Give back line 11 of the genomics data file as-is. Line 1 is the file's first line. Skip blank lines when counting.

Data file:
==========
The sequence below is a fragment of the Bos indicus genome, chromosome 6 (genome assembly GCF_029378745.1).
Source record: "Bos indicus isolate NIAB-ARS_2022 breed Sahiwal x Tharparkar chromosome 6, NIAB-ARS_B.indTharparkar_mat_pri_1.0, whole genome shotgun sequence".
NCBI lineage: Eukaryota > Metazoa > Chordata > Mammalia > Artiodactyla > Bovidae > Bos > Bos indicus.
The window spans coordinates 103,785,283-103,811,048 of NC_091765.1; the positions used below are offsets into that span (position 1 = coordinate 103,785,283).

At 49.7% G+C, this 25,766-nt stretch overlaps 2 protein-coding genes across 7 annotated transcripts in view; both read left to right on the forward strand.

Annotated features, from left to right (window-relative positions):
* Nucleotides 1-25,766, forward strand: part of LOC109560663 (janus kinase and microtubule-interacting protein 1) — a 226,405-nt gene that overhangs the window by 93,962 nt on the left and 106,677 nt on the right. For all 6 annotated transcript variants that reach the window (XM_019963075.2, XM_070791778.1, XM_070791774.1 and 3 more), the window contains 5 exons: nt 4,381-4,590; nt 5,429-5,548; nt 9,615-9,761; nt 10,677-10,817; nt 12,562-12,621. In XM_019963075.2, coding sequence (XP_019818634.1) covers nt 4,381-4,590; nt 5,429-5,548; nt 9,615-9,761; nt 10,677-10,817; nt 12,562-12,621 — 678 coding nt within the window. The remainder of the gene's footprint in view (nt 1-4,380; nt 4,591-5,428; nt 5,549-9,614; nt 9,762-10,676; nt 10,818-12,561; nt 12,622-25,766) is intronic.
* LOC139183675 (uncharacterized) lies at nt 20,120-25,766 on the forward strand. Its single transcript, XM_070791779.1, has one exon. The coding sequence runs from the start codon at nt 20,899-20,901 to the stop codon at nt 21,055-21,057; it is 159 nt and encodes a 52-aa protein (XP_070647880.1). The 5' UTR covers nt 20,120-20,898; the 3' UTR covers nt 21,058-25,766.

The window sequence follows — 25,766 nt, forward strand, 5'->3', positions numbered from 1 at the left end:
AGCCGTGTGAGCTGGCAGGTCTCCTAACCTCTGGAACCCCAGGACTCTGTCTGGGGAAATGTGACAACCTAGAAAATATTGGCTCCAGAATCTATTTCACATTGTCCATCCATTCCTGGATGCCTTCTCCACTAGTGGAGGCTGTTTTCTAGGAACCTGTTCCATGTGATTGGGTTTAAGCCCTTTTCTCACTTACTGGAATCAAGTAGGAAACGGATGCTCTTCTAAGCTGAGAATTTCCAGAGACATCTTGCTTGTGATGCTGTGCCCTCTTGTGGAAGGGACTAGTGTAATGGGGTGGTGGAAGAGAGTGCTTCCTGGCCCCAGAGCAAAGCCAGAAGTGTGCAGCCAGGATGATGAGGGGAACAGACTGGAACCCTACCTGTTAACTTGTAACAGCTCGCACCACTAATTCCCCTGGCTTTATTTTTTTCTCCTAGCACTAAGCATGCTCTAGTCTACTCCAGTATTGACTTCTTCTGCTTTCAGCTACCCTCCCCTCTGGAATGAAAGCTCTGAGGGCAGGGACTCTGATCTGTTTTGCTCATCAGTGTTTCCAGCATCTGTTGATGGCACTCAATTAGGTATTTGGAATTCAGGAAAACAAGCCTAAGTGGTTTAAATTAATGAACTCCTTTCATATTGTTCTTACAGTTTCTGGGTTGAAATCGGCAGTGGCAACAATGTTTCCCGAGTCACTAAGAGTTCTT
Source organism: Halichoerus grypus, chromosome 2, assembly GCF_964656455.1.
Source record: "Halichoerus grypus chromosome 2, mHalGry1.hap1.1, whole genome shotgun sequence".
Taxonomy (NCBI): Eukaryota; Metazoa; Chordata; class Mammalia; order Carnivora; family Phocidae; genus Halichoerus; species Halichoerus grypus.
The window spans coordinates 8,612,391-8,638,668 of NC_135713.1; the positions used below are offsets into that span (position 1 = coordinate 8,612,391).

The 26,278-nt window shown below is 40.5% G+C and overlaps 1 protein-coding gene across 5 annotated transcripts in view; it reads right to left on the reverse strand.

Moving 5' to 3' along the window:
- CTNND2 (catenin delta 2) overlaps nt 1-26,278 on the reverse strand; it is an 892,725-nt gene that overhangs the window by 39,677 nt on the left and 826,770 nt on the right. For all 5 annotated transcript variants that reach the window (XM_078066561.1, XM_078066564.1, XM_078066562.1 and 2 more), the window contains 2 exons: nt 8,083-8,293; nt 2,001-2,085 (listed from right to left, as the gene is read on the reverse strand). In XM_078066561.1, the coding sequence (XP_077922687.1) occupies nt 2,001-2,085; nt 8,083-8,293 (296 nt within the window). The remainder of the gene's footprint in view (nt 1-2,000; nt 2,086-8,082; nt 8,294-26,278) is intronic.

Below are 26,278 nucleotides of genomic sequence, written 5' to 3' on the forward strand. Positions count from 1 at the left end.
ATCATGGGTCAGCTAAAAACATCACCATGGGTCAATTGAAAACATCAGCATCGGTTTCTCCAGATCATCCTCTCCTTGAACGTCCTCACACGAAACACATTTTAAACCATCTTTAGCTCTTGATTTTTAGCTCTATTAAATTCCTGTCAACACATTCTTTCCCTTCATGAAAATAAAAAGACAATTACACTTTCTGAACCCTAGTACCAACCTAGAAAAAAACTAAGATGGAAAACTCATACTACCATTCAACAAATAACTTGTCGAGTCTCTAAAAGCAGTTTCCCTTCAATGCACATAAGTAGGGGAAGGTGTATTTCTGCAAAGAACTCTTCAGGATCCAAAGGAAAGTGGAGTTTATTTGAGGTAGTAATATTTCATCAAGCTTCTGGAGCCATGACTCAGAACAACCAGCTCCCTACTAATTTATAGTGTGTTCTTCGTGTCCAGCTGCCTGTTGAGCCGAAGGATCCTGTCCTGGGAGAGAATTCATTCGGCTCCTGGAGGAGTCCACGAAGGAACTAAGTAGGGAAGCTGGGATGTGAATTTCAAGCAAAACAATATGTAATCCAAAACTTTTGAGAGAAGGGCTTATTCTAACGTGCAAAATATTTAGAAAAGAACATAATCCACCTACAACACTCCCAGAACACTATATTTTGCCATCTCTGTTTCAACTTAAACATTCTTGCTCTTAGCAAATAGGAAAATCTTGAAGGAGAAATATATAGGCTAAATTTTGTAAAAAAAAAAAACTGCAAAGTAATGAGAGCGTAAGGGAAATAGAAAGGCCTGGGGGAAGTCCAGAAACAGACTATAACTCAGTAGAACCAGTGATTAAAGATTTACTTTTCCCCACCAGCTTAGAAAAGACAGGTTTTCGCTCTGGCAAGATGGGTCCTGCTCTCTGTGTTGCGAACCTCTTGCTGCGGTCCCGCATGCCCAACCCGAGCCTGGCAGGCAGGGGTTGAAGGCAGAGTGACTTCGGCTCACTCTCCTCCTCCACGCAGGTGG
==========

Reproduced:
Source organism: Halichoerus grypus, chromosome 2, assembly GCF_964656455.1.